The Parish Church of St John-at-Hampstead
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10.30 Worship at Home      19th April 2020
Doubt
Jan Rushton

Readings:  Acts 2.14a, 22-32; 1 Peter 1.3-9;  John 20.19-29
Alleluia! Christ is risen!  He is risen indeed!  Alleluia!
The gospels are written in such a way 
that we may become participants in the story ourselves!
We are there at the cross - and we feel its desolation.
We are there with the women as they discover the empty tomb ... and run!
We are there with the men 
who cannot quite believe what the women are telling them ....
There with them when the risen Christ appears to the men also!
We are there when Thomas dares to return, come back, 
join up again with his friends.
Always on the first Sunday after Easter,  
the Church in its wisdom speaks to us that doubt is part of faith!
We hear this story of ‘Doubting Thomas’!
And as ever, the gospel story leaves us, with myriad questions!
Why did Thomas not stay around with his friends? 
Why is he not there when Jesus first appeared to the now Ten?
And for me personally, why is Thomas called the Twin?
Who is this twin? Many of you know that I myself, have an identical twin!
So what is going through this disciple’s troubled mind?  
How was he feeling?  
How are we feeling?  Locked down already three, four weeks, 
and with at least another three weeks to go, possibly, probably, more. 
And for too many, the profound grief of mourning 
those lives ended prematurely by a hidden silent foe
- not all of them elderly.
Then as livelihoods are lost, severe anxiety about what the future holds, 
and perhaps for the first time for the vast majority of us, 
fear that food and other necessities of life, may simply run out ....
So are we also, in these circumstances, questioning the goodness, 
the faithfulness, of the God in whom we have trusted?
Jesus comes again to the Eleven disciples.  He blesses them with peace.
And immediately, specifically addresses Thomas ....
Jesus understands:  Thomas cannot just believe these stories 
the other disciples, men and women, are telling him 
without evidence of his own!
They all know Jesus’ battered body was utterly broken on that cross!
So how can his friends have seen him powerfully alive?!
Jesus speaks: Touch and see! Experience this truth for yourself Thomas! 
In the face of a global pandemic that will surely change our world for ever, in the horror of many deaths not unlike Jesus’ death: 
a gasping for breath, friends, family, not present - is God present with us?
We already know that suffering is part of life.
If historic suffering around the world has not already challenged our faith, 
then why does this current crisis do so?
Innocent suffering and the tragedies of fear, greed and violence, 
have always been part of human society.  
So is there an answer to the existence of evil and the goodness of God?
Most of us will probably not find the answer to Job: 
Who are you to question God? much of an answer!
The enormous potential of created human life, our big brains,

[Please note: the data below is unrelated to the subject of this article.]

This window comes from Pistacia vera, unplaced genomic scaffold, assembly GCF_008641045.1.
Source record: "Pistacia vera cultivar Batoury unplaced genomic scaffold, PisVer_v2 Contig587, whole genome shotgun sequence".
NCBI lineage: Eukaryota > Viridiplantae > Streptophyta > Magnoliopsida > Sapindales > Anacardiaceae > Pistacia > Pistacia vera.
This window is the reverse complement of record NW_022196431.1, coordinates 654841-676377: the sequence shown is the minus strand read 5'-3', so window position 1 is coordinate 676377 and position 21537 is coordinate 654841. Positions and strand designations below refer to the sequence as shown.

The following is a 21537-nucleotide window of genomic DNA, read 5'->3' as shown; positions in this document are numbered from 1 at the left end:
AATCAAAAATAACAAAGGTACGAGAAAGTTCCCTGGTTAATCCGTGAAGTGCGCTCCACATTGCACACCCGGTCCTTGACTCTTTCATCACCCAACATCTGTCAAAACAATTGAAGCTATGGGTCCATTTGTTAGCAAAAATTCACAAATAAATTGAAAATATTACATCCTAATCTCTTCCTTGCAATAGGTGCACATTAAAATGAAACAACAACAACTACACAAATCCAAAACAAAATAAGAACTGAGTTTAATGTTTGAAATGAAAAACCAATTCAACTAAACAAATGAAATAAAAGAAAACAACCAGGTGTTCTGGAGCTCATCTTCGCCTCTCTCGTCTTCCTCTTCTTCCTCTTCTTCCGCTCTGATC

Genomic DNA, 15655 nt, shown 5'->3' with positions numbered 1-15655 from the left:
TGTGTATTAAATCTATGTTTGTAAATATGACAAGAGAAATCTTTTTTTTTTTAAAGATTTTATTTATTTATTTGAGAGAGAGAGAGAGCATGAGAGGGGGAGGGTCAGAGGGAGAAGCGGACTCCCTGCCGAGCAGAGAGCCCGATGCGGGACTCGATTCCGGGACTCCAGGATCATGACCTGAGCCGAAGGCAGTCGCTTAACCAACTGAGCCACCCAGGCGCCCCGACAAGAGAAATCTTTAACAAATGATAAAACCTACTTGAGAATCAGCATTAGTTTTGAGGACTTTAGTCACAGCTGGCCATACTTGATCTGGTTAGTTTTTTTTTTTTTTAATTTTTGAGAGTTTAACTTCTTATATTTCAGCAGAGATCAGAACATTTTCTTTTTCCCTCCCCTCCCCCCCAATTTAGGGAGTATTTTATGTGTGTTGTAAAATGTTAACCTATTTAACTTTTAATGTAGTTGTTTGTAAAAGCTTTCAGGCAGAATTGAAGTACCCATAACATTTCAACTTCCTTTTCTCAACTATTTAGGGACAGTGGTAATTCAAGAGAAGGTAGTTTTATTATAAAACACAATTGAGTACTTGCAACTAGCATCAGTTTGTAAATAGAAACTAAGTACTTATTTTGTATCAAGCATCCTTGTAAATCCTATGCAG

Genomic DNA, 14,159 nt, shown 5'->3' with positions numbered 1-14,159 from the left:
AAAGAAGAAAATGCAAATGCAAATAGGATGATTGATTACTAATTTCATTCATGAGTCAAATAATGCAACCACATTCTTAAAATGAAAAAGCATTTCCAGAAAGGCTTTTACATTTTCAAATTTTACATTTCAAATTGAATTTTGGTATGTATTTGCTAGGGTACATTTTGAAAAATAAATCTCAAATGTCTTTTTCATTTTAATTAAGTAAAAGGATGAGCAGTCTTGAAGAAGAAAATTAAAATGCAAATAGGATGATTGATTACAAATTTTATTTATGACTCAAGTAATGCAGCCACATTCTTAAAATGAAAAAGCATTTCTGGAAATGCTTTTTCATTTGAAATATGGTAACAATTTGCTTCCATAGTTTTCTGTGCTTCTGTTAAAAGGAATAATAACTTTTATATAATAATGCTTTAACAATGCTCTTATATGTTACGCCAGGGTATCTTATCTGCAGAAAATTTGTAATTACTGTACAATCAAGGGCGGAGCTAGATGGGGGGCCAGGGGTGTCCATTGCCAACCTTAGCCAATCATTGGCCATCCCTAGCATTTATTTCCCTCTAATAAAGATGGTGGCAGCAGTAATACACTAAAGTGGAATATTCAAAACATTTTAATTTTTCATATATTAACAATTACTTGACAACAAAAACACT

our astonishing capacity to adapt to changing circumstances, to survive, the freedom to choose, all these things come at a price.
A measure of suffering is how life is.  
The chick must himself struggle to break his own way out of the eggshell - or he will not survive. He will not have exercised his muscles sufficiently to sustain his life in his big new world!
Would we fully appreciate the wonders of life if we have not also experienced something of the depths of sorrow and grief ......
What remains for each one of us, 
is how we choose to respond to failure, to evil - to doubting God.
Grateful for the good things we have known,
we can choose to trust God through the darkness, 
trust that the dawn will come, is coming.  
Trust that resurrection awaits us! 
We cannot work it out intellectually.  
No one has ever solved the problem of evil.
Neither can we ever know the precise historical events 
of those days following Jesus’ death.  Each gospel tells its own story!
What we do know is that something extraordinary happened - 
which has changed the course of history.
And if we will wait in prayer, stay a while in that secret garden 
Jim Walters spoke of on Easter Sunday,
then little by little we will experience 
increasing light as the dawn does indeeed begin to break upon us.
As resurrection becomes real in a myriad different ways!
I love the poetry of  R S Thomas, his honesty about his doubts, 
and his ability to see more, open those cracks of light for us:  
This poem is called ‘Suddenly’.
As I had always known he would come, unannounced,
remarkable merely for the absence of clamour. 
So truth must appear to the thinker; 
so, at a stage of the experiment, 
the answer must quietly emerge. 
I looked at him, not with the eye only, but with the whole of my being, 
overflowing with him as a chalice would with the sea. 
Yet was he no more there than before, 
his area occupied   by the unhaloed presences.
You could put your hand in him without consciousness of his wounds. 
The gamblers at the foot of the unnoticed cross went on with their dicing; yet the invisible garment for which they played
was no longer at stake, 
but worn by him in this risen existence.
Alleluia! Christ is risen!  He is risen indeed!  Alleluia!

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